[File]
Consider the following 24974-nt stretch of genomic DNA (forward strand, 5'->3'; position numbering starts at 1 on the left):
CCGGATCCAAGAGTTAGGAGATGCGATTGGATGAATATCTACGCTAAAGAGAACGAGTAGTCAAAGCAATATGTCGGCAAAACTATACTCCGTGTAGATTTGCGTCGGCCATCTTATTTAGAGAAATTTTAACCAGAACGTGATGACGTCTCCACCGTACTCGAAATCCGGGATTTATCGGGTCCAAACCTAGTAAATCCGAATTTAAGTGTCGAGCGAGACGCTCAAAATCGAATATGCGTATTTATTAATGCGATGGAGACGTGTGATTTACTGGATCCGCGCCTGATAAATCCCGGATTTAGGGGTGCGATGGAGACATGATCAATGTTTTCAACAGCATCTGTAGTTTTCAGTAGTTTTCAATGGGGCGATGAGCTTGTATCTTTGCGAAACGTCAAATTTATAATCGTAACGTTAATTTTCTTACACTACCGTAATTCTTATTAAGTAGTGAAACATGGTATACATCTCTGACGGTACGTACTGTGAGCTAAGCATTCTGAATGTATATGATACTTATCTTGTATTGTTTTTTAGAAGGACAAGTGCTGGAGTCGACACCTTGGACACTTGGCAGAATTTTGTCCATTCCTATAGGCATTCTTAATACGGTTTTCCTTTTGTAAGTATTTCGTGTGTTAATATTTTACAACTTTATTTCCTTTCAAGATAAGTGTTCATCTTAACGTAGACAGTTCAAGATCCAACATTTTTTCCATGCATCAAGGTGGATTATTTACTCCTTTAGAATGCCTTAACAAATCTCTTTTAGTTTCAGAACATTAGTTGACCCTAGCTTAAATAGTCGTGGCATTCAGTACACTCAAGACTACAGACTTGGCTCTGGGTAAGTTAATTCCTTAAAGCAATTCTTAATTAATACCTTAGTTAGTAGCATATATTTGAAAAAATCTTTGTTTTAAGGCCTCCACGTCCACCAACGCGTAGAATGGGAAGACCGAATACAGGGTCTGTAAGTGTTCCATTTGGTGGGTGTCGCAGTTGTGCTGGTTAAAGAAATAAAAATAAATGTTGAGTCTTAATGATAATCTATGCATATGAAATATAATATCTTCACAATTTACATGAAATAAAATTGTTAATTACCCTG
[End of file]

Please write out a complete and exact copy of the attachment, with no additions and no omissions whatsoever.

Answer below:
Consider the following 24974-nt stretch of genomic DNA (forward strand, 5'->3'; position numbering starts at 1 on the left):
CCGGATCCAAGAGTTAGGAGATGCGATTGGATGAATATCTACGCTAAAGAGAACGAGTAGTCAAAGCAATATGTCGGCAAAACTATACTCCGTGTAGATTTGCGTCGGCCATCTTATTTAGAGAAATTTTAACCAGAACGTGATGACGTCTCCACCGTACTCGAAATCCGGGATTTATCGGGTCCAAACCTAGTAAATCCGAATTTAAGTGTCGAGCGAGACGCTCAAAATCGAATATGCGTATTTATTAATGCGATGGAGACGTGTGATTTACTGGATCCGCGCCTGATAAATCCCGGATTTAGGGGTGCGATGGAGACATGATCAATGTTTTCAACAGCATCTGTAGTTTTCAGTAGTTTTCAATGGGGCGATGAGCTTGTATCTTTGCGAAACGTCAAATTTATAATCGTAACGTTAATTTTCTTACACTACCGTAATTCTTATTAAGTAGTGAAACATGGTATACATCTCTGACGGTACGTACTGTGAGCTAAGCATTCTGAATGTATATGATACTTATCTTGTATTGTTTTTTAGAAGGACAAGTGCTGGAGTCGACACCTTGGACACTTGGCAGAATTTTGTCCATTCCTATAGGCATTCTTAATACGGTTTTCCTTTTGTAAGTATTTCGTGTGTTAATATTTTACAACTTTATTTCCTTTCAAGATAAGTGTTCATCTTAACGTAGACAGTTCAAGATCCAACATTTTTTCCATGCATCAAGGTGGATTATTTACTCCTTTAGAATGCCTTAACAAATCTCTTTTAGTTTCAGAACATTAGTTGACCCTAGCTTAAATAGTCGTGGCATTCAGTACACTCAAGACTACAGACTTGGCTCTGGGTAAGTTAATTCCTTAAAGCAATTCTTAATTAATACCTTAGTTAGTAGCATATATTTGAAAAAATCTTTGTTTTAAGGCCTCCACGTCCACCAACGCGTAGAATGGGAAGACCGAATACAGGGTCTGTAAGTGTTCCATTTGGTGGGTGTCGCAGTTGTGCTGGTTAAAGAAATAAAAATAAATGTTGAGTCTTAATGATAATCTATGCATATGAAATATAATATCTTCACAATTTACATGAAATAAAATTGTTAATTACCCTG